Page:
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When a shotgun fires, the expanding gases in the barrel push the shell out. According to Newton's third law, the shell exerts as much force on the gases as the gases exert on the shell. Would it be correct to say that the shell does work on the gases?

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  • $\begingroup$ Please change your title to be more descriptive. $\endgroup$ – garyp Aug 10 '16 at 13:40
  • $\begingroup$ What do you mean? $\endgroup$ – Lady Lourdes Murillo Aug 10 '16 at 13:42
  • $\begingroup$ It means the title needs to be related to the question so that if someone sees just the title they know what the question is about, etc. This is also known as common sense. $\endgroup$ – Hasan Aug 10 '16 at 13:45
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    $\begingroup$ Try "When a gun is fired, does the shell do work on the gas?" $\endgroup$ – mmesser314 Aug 10 '16 at 13:45
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    $\begingroup$ Does the shell move? If it doesn't, how can it perform work? $\endgroup$ – CuriousOne Aug 10 '16 at 13:49
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In this scenario the shell would be doing negative work on the gases as the force the shell is exerting on the gases is in the opposite direction of the system's movement.

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  • $\begingroup$ In a frame of reference where the shell is momentarily motionless, the shell pushes on the gas, and the gas moves away from the shell. Likewise the gas pushes on the shell, and the shell moves away from the gas. They do positive work on each other. $\endgroup$ – mmesser314 Aug 10 '16 at 13:44
  • $\begingroup$ The shell is pushing on the gas but the gas's inertia keeps it moving despite this force. Where is the backwards motion that would allow for positive work to be done on the gas? $\endgroup$ – Ulthran Aug 10 '16 at 13:47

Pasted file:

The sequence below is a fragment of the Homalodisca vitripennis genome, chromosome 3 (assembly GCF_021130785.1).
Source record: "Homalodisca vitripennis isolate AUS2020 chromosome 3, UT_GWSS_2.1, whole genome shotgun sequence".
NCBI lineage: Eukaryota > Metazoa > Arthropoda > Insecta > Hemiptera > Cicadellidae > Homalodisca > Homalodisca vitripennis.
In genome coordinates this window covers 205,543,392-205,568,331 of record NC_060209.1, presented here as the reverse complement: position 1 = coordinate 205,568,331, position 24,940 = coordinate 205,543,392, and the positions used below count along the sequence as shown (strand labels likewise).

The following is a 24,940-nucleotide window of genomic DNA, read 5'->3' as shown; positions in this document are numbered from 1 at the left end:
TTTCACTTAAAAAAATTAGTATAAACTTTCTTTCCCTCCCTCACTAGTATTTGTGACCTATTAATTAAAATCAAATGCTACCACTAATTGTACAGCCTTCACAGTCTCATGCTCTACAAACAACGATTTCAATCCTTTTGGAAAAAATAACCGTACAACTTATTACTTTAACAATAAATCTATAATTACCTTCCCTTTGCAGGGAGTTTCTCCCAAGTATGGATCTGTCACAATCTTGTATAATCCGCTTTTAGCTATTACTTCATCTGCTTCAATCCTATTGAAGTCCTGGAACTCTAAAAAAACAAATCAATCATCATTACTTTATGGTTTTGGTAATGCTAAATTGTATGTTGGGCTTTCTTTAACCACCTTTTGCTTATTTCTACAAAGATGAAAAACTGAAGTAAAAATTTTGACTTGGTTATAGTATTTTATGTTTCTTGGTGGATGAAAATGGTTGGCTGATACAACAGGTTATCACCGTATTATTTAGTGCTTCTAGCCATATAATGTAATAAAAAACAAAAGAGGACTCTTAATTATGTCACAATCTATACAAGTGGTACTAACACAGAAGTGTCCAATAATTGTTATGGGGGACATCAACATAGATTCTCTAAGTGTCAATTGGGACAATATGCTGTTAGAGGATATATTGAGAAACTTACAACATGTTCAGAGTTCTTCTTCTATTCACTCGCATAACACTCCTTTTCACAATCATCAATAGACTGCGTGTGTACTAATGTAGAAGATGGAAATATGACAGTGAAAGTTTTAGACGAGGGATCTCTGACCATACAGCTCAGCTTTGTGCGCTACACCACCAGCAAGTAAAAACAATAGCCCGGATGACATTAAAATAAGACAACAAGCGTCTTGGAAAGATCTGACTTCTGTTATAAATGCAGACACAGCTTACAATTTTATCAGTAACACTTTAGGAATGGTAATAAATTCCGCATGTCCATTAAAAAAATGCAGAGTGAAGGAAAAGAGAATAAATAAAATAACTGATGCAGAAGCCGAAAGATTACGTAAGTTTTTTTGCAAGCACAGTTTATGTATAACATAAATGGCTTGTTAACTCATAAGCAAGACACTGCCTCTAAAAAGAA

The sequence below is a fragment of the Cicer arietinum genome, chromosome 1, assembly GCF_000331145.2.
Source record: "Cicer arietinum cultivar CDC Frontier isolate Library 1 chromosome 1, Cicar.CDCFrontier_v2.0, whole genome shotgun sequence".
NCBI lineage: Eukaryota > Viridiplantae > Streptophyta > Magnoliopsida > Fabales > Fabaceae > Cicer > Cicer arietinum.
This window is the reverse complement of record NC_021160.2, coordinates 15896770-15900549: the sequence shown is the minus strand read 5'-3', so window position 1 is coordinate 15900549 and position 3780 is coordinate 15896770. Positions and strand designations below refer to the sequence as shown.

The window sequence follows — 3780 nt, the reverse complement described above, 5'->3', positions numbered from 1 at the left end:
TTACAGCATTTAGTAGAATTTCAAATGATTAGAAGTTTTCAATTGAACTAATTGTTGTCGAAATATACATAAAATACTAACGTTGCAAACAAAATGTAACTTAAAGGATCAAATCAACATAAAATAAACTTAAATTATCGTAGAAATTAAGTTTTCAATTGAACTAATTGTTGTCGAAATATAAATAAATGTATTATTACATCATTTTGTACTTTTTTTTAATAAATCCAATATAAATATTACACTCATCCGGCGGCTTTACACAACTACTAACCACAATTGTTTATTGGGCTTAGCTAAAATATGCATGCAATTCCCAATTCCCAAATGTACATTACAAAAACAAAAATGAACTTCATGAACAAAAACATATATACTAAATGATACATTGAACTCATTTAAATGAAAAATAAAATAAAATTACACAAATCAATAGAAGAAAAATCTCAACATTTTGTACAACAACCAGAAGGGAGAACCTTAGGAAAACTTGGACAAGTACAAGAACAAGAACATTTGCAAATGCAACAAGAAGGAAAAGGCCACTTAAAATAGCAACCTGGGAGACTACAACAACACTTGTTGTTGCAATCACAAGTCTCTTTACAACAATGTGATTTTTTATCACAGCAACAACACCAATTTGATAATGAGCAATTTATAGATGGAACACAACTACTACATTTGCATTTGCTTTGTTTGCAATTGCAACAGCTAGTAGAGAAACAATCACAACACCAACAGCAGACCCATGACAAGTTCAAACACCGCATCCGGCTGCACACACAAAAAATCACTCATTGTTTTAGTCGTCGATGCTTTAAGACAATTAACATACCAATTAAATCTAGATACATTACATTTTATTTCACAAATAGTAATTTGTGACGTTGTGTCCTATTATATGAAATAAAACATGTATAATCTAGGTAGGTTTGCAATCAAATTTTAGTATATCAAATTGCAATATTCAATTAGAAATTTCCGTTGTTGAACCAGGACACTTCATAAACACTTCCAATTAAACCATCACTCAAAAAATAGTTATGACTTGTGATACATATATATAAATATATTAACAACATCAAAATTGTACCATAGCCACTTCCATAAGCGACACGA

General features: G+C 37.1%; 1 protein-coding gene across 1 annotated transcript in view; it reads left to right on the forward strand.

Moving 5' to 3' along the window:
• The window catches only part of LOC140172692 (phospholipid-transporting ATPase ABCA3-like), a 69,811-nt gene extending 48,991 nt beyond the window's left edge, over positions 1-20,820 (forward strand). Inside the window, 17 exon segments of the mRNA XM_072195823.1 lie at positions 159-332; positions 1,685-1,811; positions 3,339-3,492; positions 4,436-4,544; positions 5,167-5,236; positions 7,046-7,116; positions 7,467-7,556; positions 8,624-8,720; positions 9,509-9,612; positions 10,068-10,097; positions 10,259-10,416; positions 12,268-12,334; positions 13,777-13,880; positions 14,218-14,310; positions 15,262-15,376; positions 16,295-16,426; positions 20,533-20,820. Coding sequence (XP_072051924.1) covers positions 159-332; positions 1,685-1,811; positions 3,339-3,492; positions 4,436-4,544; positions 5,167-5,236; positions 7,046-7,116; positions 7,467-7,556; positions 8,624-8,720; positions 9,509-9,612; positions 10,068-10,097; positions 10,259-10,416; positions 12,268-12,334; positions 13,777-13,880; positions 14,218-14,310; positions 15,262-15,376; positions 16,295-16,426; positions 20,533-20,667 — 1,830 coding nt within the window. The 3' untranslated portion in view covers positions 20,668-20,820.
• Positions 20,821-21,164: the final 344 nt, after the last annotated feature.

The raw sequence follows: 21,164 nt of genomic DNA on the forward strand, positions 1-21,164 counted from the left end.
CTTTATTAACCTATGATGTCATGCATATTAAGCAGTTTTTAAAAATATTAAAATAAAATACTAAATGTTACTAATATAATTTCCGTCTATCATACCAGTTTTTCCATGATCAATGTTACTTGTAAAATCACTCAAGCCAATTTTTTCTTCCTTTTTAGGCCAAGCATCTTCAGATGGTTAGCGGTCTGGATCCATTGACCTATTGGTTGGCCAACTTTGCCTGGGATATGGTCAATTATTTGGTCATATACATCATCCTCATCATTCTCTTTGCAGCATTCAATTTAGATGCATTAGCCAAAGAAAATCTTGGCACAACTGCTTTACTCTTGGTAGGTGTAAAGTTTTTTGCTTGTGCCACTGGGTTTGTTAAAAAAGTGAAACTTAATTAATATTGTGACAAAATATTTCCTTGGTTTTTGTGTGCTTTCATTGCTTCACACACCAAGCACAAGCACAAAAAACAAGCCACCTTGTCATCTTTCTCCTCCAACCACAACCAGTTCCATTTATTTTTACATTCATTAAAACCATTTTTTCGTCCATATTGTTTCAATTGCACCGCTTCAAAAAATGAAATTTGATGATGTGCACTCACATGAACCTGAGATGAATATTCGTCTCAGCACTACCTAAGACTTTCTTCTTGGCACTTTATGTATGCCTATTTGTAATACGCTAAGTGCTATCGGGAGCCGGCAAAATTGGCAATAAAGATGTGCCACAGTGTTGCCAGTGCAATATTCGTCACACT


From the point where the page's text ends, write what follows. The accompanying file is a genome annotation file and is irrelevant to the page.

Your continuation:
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    $\begingroup$ @mmesser314 the frame of reference in which the shell is motionless is accelerating (non-inertial) which makes it look like work is done on the gas. In fact, the internal energy of the gas decreases (in the gun frame of reference). I am afraid your comment is likely to confuse rather than illuminate. $\endgroup$ – Floris Aug 10 '16 at 13:48
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    $\begingroup$ @Floris Yes, you are right. In that frame, the gun is moving away at high speed, so the question becomes what work is done there. It is the same situation as in the lab frame, but more confusing. $\endgroup$ – mmesser314 Aug 10 '16 at 13:56
  • $\begingroup$ Another way to see it is that total energy of shell increases while that of gas decreases, so gas is doing work on shell. $\endgroup$ – Deep Aug 11 '16 at 7:28
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Would it be correct to say that the shell does work on the gases?

No. Work is defined as the product of the force exerted on an object times the distance the force actually moves the object. In this case the barrel does not move, and therefore it performs no work.

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